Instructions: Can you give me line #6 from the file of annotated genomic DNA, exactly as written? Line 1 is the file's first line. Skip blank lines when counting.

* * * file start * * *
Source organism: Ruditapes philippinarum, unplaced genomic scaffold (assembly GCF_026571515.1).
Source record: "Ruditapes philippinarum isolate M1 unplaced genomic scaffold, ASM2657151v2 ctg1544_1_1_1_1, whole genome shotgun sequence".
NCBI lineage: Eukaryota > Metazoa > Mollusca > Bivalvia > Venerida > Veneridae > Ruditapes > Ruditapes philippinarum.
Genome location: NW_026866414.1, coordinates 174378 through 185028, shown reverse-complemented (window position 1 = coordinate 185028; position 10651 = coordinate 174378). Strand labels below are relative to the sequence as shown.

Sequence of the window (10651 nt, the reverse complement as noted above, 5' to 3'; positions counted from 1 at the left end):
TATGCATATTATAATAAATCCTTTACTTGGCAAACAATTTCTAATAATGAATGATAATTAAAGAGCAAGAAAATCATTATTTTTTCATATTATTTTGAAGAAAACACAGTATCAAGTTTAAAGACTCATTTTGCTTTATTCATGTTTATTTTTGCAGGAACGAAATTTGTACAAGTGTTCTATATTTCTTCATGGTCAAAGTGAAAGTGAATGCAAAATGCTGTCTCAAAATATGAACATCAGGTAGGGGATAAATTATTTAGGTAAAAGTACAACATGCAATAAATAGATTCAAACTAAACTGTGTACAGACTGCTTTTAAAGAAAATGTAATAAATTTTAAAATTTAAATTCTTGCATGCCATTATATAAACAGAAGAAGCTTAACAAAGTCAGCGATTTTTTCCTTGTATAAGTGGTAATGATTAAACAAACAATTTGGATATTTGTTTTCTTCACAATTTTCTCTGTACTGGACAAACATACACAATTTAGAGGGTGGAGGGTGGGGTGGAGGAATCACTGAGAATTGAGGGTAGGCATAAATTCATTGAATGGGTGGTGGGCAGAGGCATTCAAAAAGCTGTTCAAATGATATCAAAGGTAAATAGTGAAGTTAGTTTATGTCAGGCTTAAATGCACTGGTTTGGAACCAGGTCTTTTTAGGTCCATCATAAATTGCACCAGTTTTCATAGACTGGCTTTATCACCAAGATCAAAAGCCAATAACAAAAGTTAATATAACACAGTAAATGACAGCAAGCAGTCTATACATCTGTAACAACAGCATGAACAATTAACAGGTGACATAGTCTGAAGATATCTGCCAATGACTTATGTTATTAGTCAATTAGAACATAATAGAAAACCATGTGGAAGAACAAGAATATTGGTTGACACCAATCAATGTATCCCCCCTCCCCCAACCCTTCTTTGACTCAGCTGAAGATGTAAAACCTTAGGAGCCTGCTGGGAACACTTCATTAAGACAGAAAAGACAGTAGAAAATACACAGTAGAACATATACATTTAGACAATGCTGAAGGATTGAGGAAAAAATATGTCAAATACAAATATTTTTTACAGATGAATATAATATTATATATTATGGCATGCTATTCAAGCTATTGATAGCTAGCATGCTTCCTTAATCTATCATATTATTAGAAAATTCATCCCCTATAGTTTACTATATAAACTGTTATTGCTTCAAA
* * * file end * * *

TATGCATATTATAATAAATCCTTTACTTGGCAAACAATTTCTAATAATGAATGATAATTAAAGAGCAAGAAAATCATTATTTTTTCATATTATTTTGAAGAAAACACAGTATCAAGTTTAAAGACTCATTTTGCTTTATTCATGTTTATTTTTGCAGGAACGAAATTTGTACAAGTGTTCTATATTTCTTCATGGTCAAAGTGAAAGTGAATGCAAAATGCTGTCTCAAAATATGAACATCAGGTAGGGGATAAATTATTTAGGTAAAAGTACAACATGCAATAAATAGATTCAAACTAAACTGTGTACAGACTGCTTTTAAAGAAAATGTAATAAATTTTAAAATTTAAATTCTTGCATGCCATTATATAAACAGAAGAAGCTTAACAAAGTCAGCGATTTTTTCCTTGTATAAGTGGTAATGATTAAACAAACAATTTGGATATTTGTTTTCTTCACAATTTTCTCTGTACTGGACAAACATACACAATTTAGAGGGTGGAGGGTGGGGTGGAGGAATCACTGAGAATTGAGGGTAGGCATAAATTCATTGAATGGGTGGTGGGCAGAGGCATTCAAAAAGCTGTTCAAATGATATCAAAGGTAAATAGTGAAGTTAGTTTATGTCAGGCTTAAATGCACTGGTTTGGAACCAGGTCTTTTTAGGTCCATCATAAATTGCACCAGTTTTCATAGACTGGCTTTATCACCAAGATCAAAAGCCAATAACAAAAGTTAATATAACACAGTAAATGACAGCAAGCAGTCTATACATCTGTAACAACAGCATGAACAATTAACAGGTGACATAGTCTGAAGATATCTGCCAATGACTTATGTTATTAGTCAATTAGAACATAATAGAAAACCATGTGGAAGAACAAGAATATTGGTTGACACCAATCAATGTATCCCCCCTCCCCCAACCCTTCTTTGACTCAGCTGAAGATGTAAAACCTTAGGAGCCTGCTGGGAACACTTCATTAAGACAGAAAAGACAGTAGAAAATACACAGTAGAACATATACATTTAGACAATGCTGAAGGATTGAGGAAAAAATATGTCAAATACAAATATTTTTTACAGATGAATATAATATTATATATTATGGCATGCTATTCAAGCTATTGATAGCTAGCATGCTTCCTTAATCTATCATATTATTAGAAAATTCATCCCCTATAGTTTACTATATAAACTGTTATTGCTTCAAA